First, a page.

9. David Martin says

    Thank you Beatrice Groves, for your kind remarks and welcome, new comer, to HogPro.
    Your point that Spinner’s End is the first time our view of Snape is not filtered through Harry’s eyes is well taken. Good point. It is also, I believe, the only time we see one of the Hogwarts’ professors “at home” – that is, not living in Hogwarts Castle – except, perhaps, for the brief visit we have with Horace Slughorn in his borrowed, temporary home. I wonder. Do any of the other professors have such homes away from the castle?

    While we’re on the subject of Snape, it has occurred to me that the way the Half-Blood Prince’s textbook has been marked up shows a lot about Snape’s attitude towards books. Snape seems to regard books as tools, to be used – perhaps even used up – and not as the definitive, final word. He is quite willing to challenge and improve on the book’s instructions. This is so similar to the way Hermione challenged Slinkhard’s textbook in Order of the Phoenix that it’s a little surprising that Hermione didn’t immediately recognize the Prince as a kindred spirit.

    You are quite right that Hermione is partially blinded by her schoolgirl crush on Lockhart. Her birthday is September 19, so she turns 13 years old just as the school year is starting. Such a crush would be right on schedule in terms of adolescent development.

    Though all three members of the trio become better readers, it is clearly Hermione who grows the most. We could make an interesting post that just discussed hermione’s growth as a skilled reader, from unquestioning memorizer to thoughtful critic.

    We all know that JKR is an intense planner, with every detail in place. Nevertheless, I think it might actually be unintentional that the good guys use books more than the bad guys in the HP novels. “Book using” may just be part of her general conception of what good people are like – along with kindness and honesty. As I mentioned in my post, in JKR’s interview with Charlie Rose she thanked her mother for raising her in a house full of books. If mother does it, it’s got to be what good people do.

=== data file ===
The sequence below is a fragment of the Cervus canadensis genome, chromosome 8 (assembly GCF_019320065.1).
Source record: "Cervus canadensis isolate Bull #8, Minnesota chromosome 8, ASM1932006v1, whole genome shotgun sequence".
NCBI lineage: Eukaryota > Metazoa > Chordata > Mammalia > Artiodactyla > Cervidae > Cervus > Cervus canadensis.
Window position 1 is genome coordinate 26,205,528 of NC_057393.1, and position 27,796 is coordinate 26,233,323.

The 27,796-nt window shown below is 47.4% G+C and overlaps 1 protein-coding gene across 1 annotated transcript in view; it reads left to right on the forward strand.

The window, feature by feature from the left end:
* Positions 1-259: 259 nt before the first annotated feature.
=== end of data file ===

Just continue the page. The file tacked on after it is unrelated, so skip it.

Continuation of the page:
10. David Martin says


    Thank you for your kind remarks about my post on books. And welcome to HogPro.

    Your point that Spinner’s End is the first time our view of Snape is not filtered through Harry’s eyes is well taken. Good point. It is also, I believe, the only time we see one of the Hogwarts’ professors “at home” – that is, not living in Hogwarts Castle – except, perhaps, for the brief visit we have with Horace Slughorn in his borrowed, temporary home. I wonder. Do any of the other professors have such homes away from the castle?

    While we’re on the subject of Snape, it has occurred to me that the way the Half-Blood Prince’s textbook has been marked up shows a lot about Snape’s attitude towards books. Snape seems to regard books as tools, to be used – perhaps even used up – and not as the definitive, final word. He is quite willing to challenge and improve on the book’s instructions. This is so similar to the way Hermione challenged Slinkhard’s textbook in Order of the Phoenix that it’s a little surprising that Hermione didn’t immediately recognize the Prince as a kindred spirit.

    You are quite right that Hermione is partially blinded by her schoolgirl crush on Lockhart. Her birthday is September 19, so she turns 13 years old just as the school year is starting. Such a crush would be right on schedule in terms of adolescent development.

    While all three members of the trio become more skilled readers as the series progresses, it is clearly Hermione who grows the most. It would be possible to write a post focusing just on Hermione’s growth as a reader, from unquestioning memorizer to thoughtful critic.

    We all know that JKR is an intense planner, wanting every detail in place. Nevertheless, I think it might actually be unintentional that the good guys use books more than the bad guys in the HP novels. “Book using” may just be part of her general conception of what good people are like – along with kindness and honesty. As I mentioned in my post, in JKR’s interview with Charlie Rose she thanked her mother for raising her in a house full of books. If mother does it, it’s got to be what good people do.